5. The identity of the wrongdoer, the type of witness he or she will make, and what he or she was doing at the time of the accident which led to the death of the deceased.
How will the jury view the person who is responsible for the accident which killed your loved one? Was the incident an understandable accident, with little chance to portray the responsible person as being “bad” or needing to be punished? Or was the wrongdoer grossly negligent, had the person been drinking/under the influence been drinking, or intentionally chose to design and build a defective product? Your experienced wrongful death lawyer will help you evaluate the strength or weakness of this factor to help you determine the value of your case.
6. The jurisdiction and venue of your case.
A jury in a sparsely-populated rural county will likely judge the value of a case much differently than a jury in a heavily populated or urban area. The laws of some states may make proving your claim easier or harder. Some trial courts move cases quickly, others take many years to get a case to trial. These two factors are difficult to evaluate on your own, so you will want the help of an attorney.
7. The particular judge and jury you draw.
A judge has a considerable amount of discretion over what evidence will be let in and kept out at trial. Some judges have a reputation for being “defense-oriented” versus “plaintiff-oriented.” You may also draw a conservative jury versus a more liberal jury. (These qualifiers aren’t political in nature, but go to how the jury reacts.) Each might value the case differently. Some judges and juries look more sympathetically on claims of a wrongful death claimant than in other jurisdictions.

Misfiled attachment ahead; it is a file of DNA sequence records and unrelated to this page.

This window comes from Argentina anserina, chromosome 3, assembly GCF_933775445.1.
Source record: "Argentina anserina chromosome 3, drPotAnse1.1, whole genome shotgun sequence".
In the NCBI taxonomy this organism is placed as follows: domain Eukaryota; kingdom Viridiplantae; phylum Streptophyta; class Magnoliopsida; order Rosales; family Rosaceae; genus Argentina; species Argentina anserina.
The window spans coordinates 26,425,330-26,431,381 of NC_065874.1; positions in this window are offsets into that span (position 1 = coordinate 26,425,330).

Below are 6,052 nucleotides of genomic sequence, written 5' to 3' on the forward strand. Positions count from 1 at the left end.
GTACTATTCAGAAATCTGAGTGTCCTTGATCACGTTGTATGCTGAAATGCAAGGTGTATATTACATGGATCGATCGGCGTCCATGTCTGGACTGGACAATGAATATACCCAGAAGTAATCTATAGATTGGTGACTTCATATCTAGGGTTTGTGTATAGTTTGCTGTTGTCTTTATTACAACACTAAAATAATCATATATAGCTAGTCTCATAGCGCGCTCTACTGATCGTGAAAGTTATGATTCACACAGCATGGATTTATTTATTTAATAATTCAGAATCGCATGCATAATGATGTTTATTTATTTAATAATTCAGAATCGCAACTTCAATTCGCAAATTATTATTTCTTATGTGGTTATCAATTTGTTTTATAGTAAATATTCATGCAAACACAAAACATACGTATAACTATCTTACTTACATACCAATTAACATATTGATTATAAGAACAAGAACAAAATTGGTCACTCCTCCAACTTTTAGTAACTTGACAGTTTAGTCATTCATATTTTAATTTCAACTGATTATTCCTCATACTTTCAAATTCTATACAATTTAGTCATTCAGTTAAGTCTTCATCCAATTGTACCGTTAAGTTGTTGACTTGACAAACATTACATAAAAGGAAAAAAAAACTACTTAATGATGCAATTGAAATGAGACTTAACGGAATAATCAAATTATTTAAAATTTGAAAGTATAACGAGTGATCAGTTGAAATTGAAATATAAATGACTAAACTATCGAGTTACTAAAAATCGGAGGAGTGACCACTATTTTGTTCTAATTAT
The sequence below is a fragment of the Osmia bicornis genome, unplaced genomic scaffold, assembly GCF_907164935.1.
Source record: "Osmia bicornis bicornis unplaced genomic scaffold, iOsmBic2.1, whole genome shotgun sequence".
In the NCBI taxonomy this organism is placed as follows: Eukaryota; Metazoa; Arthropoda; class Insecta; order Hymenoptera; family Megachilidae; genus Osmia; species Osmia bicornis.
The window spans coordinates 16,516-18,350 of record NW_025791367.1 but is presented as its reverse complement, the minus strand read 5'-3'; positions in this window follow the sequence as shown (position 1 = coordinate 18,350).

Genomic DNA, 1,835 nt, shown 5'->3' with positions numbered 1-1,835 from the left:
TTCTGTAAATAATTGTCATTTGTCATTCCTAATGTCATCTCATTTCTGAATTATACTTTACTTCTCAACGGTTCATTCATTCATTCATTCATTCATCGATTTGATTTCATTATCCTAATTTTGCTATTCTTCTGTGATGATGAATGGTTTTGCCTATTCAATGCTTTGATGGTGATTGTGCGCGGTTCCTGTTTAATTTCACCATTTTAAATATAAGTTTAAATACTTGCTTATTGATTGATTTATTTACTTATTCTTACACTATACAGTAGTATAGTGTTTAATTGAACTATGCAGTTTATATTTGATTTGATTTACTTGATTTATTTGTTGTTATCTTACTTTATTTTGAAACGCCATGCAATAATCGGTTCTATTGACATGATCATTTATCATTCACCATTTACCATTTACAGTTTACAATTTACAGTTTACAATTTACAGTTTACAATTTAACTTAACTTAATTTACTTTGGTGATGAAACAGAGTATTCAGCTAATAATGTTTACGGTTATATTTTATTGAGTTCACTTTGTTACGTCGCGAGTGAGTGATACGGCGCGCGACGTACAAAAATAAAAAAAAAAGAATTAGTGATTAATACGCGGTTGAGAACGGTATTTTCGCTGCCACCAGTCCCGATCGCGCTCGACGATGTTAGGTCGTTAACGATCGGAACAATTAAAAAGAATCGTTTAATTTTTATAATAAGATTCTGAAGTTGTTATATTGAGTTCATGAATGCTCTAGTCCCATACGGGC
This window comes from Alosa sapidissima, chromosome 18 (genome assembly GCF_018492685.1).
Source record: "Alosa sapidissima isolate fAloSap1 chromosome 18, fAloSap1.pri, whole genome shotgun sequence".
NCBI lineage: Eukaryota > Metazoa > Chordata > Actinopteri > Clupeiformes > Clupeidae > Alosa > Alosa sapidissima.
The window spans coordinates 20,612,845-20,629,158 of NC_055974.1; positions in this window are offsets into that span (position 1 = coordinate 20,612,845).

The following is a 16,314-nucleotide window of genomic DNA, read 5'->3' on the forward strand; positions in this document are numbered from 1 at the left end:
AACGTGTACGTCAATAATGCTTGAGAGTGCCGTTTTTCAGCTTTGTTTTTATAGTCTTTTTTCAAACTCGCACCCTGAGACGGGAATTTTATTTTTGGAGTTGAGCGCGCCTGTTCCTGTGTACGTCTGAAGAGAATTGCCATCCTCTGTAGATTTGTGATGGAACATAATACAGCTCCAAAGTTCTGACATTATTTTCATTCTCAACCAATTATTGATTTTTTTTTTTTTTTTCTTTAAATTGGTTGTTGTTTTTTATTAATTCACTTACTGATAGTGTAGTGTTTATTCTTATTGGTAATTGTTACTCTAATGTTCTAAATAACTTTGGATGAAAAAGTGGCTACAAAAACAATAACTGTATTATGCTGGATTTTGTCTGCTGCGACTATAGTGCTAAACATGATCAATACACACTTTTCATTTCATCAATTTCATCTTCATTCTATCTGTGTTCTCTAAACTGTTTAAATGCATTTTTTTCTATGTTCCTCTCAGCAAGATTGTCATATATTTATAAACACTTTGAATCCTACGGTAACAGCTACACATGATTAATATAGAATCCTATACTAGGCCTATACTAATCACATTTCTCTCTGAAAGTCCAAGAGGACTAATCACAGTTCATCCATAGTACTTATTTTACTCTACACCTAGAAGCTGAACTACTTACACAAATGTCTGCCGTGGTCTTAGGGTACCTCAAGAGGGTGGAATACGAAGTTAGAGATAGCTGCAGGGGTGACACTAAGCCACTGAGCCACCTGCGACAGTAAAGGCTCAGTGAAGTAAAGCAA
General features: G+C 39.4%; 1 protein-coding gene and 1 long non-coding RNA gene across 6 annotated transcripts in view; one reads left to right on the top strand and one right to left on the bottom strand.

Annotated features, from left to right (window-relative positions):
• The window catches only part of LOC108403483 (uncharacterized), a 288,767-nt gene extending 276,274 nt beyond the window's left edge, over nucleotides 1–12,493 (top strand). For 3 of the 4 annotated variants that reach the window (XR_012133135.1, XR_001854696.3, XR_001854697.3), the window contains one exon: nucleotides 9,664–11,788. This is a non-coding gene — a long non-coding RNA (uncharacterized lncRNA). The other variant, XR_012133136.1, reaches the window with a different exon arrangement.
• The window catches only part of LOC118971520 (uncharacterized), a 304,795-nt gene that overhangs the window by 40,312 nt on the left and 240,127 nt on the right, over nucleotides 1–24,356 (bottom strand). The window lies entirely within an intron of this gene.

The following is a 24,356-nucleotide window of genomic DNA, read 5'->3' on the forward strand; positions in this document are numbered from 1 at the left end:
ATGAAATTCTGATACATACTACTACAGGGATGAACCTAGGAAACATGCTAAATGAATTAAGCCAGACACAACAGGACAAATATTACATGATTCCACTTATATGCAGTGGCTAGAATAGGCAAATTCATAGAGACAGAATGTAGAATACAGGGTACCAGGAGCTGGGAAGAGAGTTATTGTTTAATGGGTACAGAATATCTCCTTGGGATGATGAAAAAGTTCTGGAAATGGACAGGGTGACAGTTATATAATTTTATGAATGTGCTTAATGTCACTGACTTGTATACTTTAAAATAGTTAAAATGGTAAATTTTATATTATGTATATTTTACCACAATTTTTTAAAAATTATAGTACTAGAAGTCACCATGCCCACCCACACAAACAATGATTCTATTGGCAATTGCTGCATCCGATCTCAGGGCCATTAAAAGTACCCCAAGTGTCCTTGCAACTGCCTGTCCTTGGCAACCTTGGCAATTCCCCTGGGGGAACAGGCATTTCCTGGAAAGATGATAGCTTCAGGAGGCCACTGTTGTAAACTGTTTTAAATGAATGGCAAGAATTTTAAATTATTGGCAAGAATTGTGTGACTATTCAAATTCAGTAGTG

8. The skill and reputation of your lawyer and/or legal team.
Some lawyers have handled many different wrongful death cases so they will likely be much more versed in the status and nuances involved with the law that covers these types of claims. The skill of your lawyer will have a great deal to do with the value which is placed on your claim. As with anything in life, skill leads to success, success builds reputation, and, in the case of an experienced legal team, reputation leads to larger, quicker and more economically productive recovery.
Please keep in mind that this is only a hypothetical and simplistic discussion of the eight individual factors that may affect the value of a wrongful death case. If you or a loved one is pursuing a wrongful death claim and has questions about the legal process that require concrete answers, it may be in your best interest to consult with an experienced wrongful death lawyer.
In a confidential meeting, a qualified and experienced attorney will be able to better answer questions about your specific situation and may be able to help you better understand the potential value of the claim. If you would like to speak with someone at Davis Law Group, P.S., about a wrongful death claim, please contact us via the form on this page or call us at (206) 727-4000.
Does Washington State Have a Vehicular Homicide Law?
Vehicular Homicide in Washington State
Washington is one of several states throughout the country that have specific statutes which allow a homicide charge to be brought against an individual who kills another person through the operation of a motor vehicle, either intentionally or negligently. So yes, Washington does have a vehicular homicide law.